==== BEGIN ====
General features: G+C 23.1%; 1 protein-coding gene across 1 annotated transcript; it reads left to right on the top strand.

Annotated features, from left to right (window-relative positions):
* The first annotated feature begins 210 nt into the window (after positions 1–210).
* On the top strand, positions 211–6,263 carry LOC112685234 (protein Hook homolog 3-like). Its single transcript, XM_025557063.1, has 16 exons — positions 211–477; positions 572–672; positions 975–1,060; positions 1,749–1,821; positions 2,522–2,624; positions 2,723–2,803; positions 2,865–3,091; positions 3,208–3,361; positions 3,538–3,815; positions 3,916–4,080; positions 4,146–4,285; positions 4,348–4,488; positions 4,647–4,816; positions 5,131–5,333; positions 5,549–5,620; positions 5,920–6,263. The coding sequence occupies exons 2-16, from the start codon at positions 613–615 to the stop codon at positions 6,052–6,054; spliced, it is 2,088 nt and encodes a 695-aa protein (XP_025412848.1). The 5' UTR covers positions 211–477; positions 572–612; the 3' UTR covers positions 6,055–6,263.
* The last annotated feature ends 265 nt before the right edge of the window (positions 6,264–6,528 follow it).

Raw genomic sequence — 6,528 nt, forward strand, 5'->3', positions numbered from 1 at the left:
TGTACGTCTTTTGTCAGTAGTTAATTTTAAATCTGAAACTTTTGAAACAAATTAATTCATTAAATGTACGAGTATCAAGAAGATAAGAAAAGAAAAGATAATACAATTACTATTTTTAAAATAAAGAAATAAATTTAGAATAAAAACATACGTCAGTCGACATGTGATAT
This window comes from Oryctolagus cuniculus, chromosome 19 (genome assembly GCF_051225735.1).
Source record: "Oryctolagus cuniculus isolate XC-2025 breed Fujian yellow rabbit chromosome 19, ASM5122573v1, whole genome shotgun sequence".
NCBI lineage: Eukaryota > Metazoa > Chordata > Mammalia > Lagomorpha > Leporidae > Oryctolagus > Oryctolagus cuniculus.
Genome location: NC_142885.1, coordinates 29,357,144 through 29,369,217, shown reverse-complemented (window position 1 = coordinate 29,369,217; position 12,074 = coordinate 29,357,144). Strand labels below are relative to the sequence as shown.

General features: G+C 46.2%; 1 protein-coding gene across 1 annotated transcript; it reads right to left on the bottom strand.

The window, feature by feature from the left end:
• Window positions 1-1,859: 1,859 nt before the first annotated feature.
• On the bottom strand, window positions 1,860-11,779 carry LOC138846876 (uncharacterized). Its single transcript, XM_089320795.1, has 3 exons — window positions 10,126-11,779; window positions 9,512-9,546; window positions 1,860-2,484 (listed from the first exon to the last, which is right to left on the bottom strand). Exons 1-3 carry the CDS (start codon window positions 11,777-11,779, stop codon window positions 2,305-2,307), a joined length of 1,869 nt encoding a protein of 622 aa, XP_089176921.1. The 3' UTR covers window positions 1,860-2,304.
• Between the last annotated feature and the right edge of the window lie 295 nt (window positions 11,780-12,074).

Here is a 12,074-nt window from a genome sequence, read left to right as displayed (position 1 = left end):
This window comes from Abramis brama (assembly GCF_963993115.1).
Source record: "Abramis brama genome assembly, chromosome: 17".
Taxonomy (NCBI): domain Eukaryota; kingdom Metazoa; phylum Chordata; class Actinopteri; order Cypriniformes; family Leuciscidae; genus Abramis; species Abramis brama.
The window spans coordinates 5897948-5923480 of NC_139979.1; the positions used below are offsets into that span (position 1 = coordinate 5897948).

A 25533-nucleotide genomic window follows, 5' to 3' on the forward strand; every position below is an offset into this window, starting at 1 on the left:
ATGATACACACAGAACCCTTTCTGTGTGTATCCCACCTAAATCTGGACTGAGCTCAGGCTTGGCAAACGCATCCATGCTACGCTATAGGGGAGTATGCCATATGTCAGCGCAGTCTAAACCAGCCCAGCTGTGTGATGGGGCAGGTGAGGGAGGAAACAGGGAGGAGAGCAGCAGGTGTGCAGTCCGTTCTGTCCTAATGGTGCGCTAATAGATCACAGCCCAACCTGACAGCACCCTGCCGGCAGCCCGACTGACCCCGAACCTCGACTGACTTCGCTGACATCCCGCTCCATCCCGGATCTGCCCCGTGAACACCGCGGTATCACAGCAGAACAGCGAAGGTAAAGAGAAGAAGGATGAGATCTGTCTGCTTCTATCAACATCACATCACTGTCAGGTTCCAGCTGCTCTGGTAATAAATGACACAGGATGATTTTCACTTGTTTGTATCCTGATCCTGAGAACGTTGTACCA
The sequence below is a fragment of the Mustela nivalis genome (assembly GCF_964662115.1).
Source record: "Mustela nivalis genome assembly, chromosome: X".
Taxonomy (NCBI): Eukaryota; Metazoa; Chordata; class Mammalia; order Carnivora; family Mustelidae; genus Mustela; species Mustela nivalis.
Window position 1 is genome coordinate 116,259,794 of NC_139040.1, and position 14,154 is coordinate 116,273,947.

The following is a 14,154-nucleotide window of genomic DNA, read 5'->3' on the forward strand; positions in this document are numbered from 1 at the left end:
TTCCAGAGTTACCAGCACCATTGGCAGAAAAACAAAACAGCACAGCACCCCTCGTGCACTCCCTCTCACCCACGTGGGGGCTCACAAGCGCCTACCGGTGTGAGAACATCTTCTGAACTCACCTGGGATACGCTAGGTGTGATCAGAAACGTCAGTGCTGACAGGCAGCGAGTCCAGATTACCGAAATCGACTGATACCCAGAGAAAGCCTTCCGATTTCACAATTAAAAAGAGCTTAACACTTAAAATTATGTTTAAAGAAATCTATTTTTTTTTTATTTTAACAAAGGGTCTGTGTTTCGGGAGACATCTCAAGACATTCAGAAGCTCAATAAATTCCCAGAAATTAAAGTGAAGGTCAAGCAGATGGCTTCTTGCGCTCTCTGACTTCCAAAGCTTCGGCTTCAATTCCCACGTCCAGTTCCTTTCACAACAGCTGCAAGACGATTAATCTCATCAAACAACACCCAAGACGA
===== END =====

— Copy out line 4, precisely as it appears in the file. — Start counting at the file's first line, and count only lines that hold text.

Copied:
* On the top strand, positions 211–6,263 carry LOC112685234 (protein Hook homolog 3-like). Its single transcript, XM_025557063.1, has 16 exons — positions 211–477; positions 572–672; positions 975–1,060; positions 1,749–1,821; positions 2,522–2,624; positions 2,723–2,803; positions 2,865–3,091; positions 3,208–3,361; positions 3,538–3,815; positions 3,916–4,080; positions 4,146–4,285; positions 4,348–4,488; positions 4,647–4,816; positions 5,131–5,333; positions 5,549–5,620; positions 5,920–6,263. The coding sequence occupies exons 2-16, from the start codon at positions 613–615 to the stop codon at positions 6,052–6,054; spliced, it is 2,088 nt and encodes a 695-aa protein (XP_025412848.1). The 5' UTR covers positions 211–477; positions 572–612; the 3' UTR covers positions 6,055–6,263.